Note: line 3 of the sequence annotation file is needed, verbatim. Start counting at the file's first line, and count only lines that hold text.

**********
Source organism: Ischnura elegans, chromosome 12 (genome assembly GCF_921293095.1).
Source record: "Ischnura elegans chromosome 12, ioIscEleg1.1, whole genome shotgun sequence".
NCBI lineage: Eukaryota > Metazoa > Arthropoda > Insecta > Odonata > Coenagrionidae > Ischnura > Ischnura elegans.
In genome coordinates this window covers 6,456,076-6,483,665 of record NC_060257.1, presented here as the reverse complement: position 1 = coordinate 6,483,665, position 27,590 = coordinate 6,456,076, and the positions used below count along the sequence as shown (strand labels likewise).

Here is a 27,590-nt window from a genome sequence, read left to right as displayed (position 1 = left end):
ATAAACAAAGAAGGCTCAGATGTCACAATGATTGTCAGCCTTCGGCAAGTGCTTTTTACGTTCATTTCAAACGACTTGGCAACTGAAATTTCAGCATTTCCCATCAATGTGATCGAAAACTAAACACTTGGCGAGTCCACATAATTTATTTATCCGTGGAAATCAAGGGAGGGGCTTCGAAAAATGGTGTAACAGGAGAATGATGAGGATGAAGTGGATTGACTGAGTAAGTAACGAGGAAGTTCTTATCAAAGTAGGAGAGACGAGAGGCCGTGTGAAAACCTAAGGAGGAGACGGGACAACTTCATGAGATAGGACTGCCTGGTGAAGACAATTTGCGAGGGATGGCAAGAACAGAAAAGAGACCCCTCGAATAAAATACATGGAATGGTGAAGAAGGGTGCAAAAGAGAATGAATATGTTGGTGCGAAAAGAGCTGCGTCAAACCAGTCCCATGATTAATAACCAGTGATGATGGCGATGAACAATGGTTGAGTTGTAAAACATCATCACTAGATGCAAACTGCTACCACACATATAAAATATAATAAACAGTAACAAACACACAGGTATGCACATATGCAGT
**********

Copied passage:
NCBI lineage: Eukaryota > Metazoa > Arthropoda > Insecta > Odonata > Coenagrionidae > Ischnura > Ischnura elegans.